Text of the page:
The fourth poem is for the most part a dirge of desolation, which nevertheless ends in a song of hope. Jeremiah first described the disaster in Zion, declaring that it all arose as the result of the sin of the people, which was greater than that of Sodom. He then described the degradation of the people. From the perfection of health her nobles have degenerated into men on whom the stamp of an unutterable disease is clearly set.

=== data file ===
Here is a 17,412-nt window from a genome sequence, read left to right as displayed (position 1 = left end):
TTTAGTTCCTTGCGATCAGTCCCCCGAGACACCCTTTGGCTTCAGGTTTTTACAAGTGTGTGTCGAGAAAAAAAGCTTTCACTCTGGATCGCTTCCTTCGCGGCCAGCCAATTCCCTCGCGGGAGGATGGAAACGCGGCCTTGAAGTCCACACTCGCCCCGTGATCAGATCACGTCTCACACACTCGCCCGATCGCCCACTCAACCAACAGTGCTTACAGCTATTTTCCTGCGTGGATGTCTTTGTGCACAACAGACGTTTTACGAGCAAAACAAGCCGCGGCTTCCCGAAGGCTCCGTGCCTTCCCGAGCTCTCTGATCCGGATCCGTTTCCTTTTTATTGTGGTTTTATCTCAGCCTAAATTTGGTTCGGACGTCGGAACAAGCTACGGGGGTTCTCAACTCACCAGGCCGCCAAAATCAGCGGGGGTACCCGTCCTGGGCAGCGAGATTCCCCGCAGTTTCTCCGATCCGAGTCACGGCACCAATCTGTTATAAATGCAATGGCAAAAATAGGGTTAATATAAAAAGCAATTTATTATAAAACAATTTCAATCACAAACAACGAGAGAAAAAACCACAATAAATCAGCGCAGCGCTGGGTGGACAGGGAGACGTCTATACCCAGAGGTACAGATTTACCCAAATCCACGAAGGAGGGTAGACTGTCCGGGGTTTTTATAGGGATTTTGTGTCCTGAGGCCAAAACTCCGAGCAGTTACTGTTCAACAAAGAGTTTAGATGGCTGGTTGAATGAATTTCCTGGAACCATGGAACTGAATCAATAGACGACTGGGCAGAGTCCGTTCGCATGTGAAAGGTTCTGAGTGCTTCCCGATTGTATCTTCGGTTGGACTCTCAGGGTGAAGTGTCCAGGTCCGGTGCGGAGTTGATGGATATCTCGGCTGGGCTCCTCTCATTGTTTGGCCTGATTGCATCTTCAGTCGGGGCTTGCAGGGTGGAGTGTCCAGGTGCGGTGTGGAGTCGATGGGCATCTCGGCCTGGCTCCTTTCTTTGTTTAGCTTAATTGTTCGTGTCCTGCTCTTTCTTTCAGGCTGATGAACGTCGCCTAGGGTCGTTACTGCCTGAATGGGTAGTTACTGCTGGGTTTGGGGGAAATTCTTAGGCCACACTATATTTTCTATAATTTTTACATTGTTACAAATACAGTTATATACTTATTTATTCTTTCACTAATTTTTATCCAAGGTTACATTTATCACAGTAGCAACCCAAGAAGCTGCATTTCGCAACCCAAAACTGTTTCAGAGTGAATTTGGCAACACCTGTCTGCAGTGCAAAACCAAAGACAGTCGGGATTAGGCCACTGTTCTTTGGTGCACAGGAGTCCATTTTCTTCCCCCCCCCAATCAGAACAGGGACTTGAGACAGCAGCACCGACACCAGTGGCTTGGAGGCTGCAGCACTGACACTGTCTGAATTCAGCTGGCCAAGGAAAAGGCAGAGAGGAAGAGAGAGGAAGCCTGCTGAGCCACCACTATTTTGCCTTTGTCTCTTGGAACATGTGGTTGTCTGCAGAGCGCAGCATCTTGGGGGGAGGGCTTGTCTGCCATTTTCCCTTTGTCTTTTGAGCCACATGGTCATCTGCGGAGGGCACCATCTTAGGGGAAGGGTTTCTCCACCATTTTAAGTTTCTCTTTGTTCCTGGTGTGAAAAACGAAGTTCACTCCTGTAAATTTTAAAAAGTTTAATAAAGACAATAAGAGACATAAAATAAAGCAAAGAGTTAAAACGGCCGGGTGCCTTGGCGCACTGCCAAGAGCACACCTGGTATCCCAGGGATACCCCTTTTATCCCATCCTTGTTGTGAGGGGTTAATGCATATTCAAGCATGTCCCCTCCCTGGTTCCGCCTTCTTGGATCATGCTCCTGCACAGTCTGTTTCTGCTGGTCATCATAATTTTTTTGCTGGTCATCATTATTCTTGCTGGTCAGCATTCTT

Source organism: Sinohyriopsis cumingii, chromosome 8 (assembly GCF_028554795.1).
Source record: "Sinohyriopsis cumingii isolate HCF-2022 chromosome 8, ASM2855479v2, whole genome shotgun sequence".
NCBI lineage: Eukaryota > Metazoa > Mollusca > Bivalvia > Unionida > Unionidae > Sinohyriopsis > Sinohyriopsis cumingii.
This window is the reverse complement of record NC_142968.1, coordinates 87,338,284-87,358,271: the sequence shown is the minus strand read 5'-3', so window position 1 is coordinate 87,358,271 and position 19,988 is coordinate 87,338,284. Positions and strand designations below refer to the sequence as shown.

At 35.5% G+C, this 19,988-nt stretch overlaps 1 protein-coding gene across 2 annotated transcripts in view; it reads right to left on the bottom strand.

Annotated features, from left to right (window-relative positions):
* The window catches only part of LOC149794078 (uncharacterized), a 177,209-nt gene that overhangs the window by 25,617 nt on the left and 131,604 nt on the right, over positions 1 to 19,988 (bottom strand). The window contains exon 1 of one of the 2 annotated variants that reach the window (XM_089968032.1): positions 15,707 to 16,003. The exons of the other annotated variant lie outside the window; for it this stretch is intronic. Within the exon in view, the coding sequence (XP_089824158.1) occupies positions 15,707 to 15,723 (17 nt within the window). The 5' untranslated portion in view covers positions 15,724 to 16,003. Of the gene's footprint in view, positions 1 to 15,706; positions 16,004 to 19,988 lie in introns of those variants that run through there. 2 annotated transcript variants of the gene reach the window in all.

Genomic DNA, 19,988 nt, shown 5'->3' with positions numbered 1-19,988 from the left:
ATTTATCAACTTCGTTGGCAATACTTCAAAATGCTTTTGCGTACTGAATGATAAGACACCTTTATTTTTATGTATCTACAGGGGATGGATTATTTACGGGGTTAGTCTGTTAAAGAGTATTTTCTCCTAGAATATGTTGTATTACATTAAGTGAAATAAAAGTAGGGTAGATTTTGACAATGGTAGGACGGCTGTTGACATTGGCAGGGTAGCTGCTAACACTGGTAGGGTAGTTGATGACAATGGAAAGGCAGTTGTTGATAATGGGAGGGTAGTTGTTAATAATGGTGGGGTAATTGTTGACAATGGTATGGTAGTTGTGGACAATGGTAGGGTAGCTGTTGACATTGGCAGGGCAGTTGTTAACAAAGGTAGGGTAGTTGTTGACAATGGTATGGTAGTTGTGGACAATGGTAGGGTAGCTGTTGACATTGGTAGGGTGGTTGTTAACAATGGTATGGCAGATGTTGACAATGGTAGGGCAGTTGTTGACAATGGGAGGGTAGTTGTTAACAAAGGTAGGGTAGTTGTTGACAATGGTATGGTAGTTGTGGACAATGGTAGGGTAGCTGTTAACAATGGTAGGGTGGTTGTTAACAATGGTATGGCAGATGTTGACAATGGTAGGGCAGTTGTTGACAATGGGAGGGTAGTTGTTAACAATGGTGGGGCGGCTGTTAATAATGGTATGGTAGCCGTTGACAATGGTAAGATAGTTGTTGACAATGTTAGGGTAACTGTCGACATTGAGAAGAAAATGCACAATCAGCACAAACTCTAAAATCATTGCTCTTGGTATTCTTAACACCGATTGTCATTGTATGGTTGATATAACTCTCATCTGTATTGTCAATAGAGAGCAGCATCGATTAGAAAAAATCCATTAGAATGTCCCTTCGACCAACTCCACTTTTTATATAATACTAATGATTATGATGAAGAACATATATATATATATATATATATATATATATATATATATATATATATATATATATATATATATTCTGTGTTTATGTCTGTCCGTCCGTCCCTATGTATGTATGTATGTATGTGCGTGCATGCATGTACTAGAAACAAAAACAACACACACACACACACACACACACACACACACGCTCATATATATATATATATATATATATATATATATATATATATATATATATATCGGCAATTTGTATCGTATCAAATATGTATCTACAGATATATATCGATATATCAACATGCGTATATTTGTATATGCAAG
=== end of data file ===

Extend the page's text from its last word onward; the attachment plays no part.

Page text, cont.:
All this has resulted from the sins of the prophets and the iniquities of the priests. Those who have guided men in the purity of their lives were blind and polluted to such an extent that the people held them in contempt, cried after them, "Unclean," and besought them to depart. The prophet then proceeded to deal with the folly of the men who had sought help from the nations, describing the useless looking of the eyes for help, and then the remorselessness of the enemies who hunted and pursued them to death. He ended with a satirical address to Edom, calling upon her to rejoice, but declaring that the cup should pass to her also, and a final word of hope for Zion in that the punishment of her iniquity was accomplished.